Updates from Sunday, June 22
Rosenhaus is firing back in legal docs of his own ... saying Jackson is wasting everyone's time, since Jackson and Rosenhaus had AGREED to abide by the arbitrator's ruling before the arbitration hearing ever began.
Drew claims DeSean filed his "scandalous" lawsuit to smear Drew's name in the media -- and wants a judge to hit the Redskins star with a $50,000 fine to "discourage such baseless litigation" in the future.
Updates from Monday, June 9
Rand Getlin of Yahoo! Sports broke down DeSean Jackson's allegations against Drew Rosenahus:
In the filing (...) Jackson says the relationship between NFLPA chief DeMaurice Smith and Rosenhaus has rendered the executive director, and the union he heads, incapable of protecting players' interests when allegations of misconduct by Rosenhaus are involved. Jackson wants the ruling, made by long-time NFLPA arbitrator Roger Kaplan in April, requiring him to pay Rosenhaus roughly $516,000 in unpaid "loans" and agent fees, to be vacated because he says the arbitrator ignored union regulations, then created what Jackson describes as his own rules in order to reach the "outcome he preferred" of Rosenhaus winning the arbitration.
"The NFLPA's unwillingness to enforce its own regulations to protect its players – at least as to certain agents – is perhaps nowhere more evident than in the case of Drew Rosenhaus," said Jackson's attorney, William Quinn of global law firm Morgan, Lewis & Bockius, in the filing.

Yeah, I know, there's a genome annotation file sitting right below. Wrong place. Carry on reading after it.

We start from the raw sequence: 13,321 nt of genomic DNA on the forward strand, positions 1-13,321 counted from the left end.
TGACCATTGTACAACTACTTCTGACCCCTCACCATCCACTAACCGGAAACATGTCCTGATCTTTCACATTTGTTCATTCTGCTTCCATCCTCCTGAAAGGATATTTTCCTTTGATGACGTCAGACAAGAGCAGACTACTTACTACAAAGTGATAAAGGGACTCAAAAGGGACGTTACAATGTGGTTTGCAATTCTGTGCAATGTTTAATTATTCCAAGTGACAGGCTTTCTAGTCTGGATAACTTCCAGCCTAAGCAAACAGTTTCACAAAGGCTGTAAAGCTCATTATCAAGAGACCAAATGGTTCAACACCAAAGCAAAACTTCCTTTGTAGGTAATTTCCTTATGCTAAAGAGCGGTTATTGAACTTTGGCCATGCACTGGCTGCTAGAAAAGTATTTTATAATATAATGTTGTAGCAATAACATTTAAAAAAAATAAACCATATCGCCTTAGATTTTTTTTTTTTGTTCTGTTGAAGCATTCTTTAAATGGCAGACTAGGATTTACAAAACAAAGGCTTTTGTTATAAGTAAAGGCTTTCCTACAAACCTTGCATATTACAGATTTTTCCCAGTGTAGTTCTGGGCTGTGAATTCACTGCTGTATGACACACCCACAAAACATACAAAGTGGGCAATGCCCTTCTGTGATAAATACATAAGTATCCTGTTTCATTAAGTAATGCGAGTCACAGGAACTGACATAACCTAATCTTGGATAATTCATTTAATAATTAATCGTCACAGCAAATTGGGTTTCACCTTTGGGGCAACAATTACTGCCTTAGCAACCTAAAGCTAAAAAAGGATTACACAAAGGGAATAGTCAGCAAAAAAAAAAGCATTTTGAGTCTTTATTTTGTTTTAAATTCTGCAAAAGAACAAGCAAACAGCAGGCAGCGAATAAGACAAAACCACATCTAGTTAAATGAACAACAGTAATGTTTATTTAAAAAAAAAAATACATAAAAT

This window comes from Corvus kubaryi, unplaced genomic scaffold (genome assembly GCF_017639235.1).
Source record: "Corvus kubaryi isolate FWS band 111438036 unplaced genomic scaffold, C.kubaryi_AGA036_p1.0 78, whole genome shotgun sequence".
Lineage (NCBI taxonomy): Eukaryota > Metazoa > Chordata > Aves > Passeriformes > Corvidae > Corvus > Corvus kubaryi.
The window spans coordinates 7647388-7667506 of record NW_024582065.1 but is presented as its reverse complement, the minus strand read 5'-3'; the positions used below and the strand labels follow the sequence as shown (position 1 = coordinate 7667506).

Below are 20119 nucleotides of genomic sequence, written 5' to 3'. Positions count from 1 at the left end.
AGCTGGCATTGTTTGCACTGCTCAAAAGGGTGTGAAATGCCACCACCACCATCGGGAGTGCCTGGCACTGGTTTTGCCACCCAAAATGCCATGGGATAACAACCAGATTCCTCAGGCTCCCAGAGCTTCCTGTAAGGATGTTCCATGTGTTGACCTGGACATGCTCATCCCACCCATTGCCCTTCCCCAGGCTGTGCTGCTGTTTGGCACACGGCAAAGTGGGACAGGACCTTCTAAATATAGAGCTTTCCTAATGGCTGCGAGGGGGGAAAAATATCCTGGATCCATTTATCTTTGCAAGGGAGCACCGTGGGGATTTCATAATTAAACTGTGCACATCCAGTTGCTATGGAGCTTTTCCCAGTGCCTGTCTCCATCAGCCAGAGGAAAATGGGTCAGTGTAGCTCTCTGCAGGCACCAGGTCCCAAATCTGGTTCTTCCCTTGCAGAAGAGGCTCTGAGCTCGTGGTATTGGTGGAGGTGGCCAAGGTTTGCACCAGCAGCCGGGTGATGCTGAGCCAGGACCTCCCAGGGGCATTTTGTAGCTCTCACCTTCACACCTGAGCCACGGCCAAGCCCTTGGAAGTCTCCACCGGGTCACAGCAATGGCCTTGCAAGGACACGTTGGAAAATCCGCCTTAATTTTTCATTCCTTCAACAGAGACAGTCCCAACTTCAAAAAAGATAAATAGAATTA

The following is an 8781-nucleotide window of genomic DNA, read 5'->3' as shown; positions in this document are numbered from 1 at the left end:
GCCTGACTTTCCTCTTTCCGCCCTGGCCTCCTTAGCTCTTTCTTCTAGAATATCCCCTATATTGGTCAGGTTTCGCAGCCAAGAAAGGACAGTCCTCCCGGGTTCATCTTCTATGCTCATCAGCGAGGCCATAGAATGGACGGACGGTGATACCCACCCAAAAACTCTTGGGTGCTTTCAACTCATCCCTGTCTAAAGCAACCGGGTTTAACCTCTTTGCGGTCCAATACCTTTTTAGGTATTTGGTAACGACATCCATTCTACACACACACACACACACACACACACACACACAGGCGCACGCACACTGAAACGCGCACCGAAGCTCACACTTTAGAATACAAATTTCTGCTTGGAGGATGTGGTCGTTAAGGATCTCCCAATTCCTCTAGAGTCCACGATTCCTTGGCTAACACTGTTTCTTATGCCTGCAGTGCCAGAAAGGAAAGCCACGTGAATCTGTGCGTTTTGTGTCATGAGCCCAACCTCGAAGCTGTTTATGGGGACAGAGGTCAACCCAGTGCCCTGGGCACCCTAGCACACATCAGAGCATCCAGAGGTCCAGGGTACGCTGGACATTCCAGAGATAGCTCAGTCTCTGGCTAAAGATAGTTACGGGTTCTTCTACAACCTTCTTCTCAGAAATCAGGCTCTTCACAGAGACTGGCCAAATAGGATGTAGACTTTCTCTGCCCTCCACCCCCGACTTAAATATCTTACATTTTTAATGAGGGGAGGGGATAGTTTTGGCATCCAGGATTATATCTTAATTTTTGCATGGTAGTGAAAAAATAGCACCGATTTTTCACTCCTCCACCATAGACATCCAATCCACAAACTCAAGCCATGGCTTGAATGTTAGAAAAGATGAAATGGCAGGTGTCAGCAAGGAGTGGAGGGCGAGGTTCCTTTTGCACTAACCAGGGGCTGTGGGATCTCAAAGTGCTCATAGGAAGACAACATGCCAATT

"There is abundant credible evidence that Rosenhaus exercises extraordinary and undue influence over the key NFLPA decision-makers. The evidence includes widely publicized and well substantiated fact that Rosenhaus, although frequently the target of credible allegations of blatant violations of NFLPA regulations, has never been sanctioned or even seriously investigated by the NFLPA."
Jackson goes on to allege that Smith has protected Rosenhaus, in part, to ensure he has the support of the agent's sizeable stable of clients, including union president Eric Winston, when he runs for re-election in March. Smith currently draws annual compensation of more than $2.7 million, according to federal tax filings.
According to the legal documents that TMZ refers to, the bribery included large amounts of cash stuffed inside a Louis Vuitton bag.
Jackson, who fired the polarizing agent last year, claims that Rosenhaus' actions violated NFL Players Association rules and has filed court papers in response to a recent arbitrator's ruling that he must reimburse Rosenhaus with more than $500,000 in unpaid loans.
This isn't the first time either Jackson or Rosenhaus have found themselves in the midst of controversy. Rosenhaus played a key role in Terrell Owens' ugly exit from Philadelphia nearly a decade ago and Jackson has been one of the league's most mercurial stars since arriving in 2008.
"Our chemistry right now is a work in process," the speedy receiver said. "The more we get out here and keep working and staying after practice and running routes and getting our timing down, I think sooner or later we’ll be in great shape."
Jackson is coming off the best year of his career in 2013, in which he caught 82 passers for 1,332 yards and nine touchdowns. However, 2014 will be a year of redemption for the former Cal star, who will face off against his former team twice this coming fall.
Follow Bleacher Report Featured Columnist Patrick Clarke on Twitter.
Like the new article format? Send us feedback!